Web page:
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Letter to Gertrude Chataway

Written by

Lewis Carroll
Contributor Page

Year

2010

Christ Church, Oxford, October 28, 1876

My Dearest Gertrude,

—You will be sorry, and surprised, and puzzled, to hear what a queer illness I have had ever since you went. I sent for the doctor, and said, "Give me some medicine. for I'm tired." He said, "Nonsense and stuff! You don't want medicine: go to bed!" I said, "No; it isn't the sort of tiredness that wants bed. I'm tired in the face."

He looked a little grave, and said, "Oh, it's your nose that's tired: a person often talks too much when he thinks he knows a great deal." I said, "No, it isn't the nose. Perhaps it's the hair."

Then he looked rather grave, and said, "Now I understand: you've been playing too many hairs on the pianoforte." "No, indeed I haven't!" I said, "and it isn't exactly the hair: it's more about the nose and chin."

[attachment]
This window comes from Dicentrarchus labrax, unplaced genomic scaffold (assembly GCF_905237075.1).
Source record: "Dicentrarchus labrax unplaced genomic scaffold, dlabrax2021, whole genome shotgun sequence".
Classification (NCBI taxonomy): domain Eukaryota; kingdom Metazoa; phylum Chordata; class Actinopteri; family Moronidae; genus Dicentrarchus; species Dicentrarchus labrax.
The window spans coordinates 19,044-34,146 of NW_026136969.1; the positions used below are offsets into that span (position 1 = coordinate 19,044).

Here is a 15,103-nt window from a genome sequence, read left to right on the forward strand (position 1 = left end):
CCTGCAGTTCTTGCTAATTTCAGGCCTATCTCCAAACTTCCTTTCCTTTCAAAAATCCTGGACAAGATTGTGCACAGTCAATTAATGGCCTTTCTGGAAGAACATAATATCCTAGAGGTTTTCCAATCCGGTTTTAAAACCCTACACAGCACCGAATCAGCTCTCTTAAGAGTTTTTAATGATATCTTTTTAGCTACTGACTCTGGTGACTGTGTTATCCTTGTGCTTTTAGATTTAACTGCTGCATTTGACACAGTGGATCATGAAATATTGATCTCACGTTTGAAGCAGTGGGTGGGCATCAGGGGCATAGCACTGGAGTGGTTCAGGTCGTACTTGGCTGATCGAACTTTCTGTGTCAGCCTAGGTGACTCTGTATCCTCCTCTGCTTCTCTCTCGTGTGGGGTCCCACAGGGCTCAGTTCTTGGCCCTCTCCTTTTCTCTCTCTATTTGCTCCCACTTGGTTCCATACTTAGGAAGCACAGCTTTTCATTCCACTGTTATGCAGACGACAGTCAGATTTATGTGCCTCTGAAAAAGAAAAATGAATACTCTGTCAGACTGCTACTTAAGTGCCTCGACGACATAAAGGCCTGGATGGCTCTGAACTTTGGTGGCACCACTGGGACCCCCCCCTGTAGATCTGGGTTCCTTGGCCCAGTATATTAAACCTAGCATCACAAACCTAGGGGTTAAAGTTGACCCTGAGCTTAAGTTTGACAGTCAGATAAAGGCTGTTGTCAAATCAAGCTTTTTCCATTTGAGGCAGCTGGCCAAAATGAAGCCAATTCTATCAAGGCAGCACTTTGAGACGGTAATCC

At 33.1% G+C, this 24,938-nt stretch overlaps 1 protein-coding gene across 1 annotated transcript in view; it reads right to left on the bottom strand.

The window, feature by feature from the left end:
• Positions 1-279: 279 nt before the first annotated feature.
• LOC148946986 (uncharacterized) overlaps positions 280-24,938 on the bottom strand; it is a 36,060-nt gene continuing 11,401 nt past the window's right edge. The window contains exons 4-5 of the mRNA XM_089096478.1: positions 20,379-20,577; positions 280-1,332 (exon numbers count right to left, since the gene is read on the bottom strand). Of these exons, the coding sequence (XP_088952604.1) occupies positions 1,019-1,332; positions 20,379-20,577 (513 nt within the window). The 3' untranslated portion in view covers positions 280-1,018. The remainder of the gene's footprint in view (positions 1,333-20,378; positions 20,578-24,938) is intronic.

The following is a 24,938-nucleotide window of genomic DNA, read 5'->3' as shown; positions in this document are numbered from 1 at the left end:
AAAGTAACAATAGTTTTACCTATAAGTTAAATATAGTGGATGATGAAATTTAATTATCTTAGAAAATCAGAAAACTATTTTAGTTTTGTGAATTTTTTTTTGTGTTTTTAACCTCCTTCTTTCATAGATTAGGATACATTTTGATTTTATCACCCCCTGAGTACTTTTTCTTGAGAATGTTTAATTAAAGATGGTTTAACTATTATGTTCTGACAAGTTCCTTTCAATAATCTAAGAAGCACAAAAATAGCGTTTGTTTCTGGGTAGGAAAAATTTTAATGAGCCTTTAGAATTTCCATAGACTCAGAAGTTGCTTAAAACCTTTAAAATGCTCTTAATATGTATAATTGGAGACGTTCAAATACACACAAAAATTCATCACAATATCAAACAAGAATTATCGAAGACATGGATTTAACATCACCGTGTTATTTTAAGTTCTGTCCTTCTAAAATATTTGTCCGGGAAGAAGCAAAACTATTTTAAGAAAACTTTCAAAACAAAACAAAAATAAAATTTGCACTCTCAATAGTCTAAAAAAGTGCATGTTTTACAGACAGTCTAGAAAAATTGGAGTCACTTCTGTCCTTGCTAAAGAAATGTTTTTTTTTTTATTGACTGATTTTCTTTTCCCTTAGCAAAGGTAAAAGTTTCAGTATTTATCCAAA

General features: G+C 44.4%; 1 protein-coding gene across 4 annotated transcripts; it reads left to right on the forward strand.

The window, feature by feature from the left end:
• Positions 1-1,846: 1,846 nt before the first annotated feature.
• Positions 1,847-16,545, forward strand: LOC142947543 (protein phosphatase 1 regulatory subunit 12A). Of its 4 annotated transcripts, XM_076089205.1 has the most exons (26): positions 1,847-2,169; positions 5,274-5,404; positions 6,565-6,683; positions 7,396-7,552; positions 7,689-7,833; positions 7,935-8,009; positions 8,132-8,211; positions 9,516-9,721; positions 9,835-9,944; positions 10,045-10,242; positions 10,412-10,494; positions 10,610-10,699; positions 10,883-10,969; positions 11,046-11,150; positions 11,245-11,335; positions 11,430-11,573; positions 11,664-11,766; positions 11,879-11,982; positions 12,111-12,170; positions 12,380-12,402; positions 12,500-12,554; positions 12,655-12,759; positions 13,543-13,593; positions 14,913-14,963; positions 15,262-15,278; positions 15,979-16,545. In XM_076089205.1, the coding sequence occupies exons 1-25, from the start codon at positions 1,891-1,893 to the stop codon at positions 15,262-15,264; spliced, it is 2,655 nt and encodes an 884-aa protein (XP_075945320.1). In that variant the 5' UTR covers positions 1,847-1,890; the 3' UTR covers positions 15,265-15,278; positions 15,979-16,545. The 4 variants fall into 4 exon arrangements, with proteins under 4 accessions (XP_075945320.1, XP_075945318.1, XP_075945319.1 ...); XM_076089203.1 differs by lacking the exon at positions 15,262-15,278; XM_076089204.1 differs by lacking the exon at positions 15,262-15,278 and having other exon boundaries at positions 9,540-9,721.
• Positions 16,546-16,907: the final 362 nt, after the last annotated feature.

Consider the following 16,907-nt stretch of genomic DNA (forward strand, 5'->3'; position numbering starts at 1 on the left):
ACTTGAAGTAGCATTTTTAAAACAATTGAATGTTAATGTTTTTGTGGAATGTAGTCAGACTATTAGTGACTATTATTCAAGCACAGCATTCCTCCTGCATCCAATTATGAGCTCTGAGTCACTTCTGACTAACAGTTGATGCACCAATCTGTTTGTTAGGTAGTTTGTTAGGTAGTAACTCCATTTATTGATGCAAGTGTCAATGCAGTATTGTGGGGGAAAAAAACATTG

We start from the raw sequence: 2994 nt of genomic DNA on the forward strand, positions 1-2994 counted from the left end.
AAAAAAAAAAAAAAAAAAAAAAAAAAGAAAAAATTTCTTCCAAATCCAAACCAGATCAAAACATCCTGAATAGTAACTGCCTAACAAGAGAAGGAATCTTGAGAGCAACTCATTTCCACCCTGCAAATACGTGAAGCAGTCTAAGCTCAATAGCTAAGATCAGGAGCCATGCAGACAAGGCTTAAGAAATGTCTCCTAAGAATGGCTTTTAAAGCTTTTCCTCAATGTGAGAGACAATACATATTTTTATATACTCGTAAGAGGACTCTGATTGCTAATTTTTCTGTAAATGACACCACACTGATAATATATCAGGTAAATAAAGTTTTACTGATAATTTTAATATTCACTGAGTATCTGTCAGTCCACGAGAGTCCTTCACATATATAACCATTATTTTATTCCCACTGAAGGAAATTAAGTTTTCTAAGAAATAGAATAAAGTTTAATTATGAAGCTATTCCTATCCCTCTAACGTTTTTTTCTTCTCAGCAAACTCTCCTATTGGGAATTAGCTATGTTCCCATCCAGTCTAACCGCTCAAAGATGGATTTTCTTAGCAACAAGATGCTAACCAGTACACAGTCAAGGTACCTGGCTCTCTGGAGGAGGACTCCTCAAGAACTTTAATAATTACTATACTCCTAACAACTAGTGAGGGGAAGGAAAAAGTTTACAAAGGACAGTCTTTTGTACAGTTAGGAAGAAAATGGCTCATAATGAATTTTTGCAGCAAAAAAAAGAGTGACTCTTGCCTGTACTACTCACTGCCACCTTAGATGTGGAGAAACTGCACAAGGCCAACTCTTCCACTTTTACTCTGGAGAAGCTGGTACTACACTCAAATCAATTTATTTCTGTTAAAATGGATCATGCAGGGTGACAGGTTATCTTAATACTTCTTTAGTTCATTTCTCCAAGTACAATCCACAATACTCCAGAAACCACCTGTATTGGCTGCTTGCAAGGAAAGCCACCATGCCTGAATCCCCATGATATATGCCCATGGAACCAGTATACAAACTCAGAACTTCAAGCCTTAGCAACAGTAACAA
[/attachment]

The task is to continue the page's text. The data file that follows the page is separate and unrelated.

Then he looked a good deal graver, and said, "Have you been walking much on your chin lately?" I said, "No." "Well!" he said, "it puzzles me very much. Do you think it's in the lips?" "Of course!" I said. "That's exactly what it is!"

Then he looked very grave indeed, and said, "I think you must have been giving too many kisses." "Well," I said, "I did give one kiss to a baby child, a little friend of mine." "Think again," he said; "are you sure it was only one?" I thought again, and said, "Perhaps it was eleven times." Then the doctor said, "You must not give her any more till your lips are quite rested again." "But what am I to do?" I said, "because you see, I owe her a hundred and eighty-two more."

Then he looked so grave that tears ran down his cheeks, and he said, "You may send them to her in a box." Then I remembered a little box that I once bought at Dover, and thought I would some day give it to some little girl or other. So I have packed them all in it very carefully. Tell me if they come safe or if any are lost on the way.

Lewis Carroll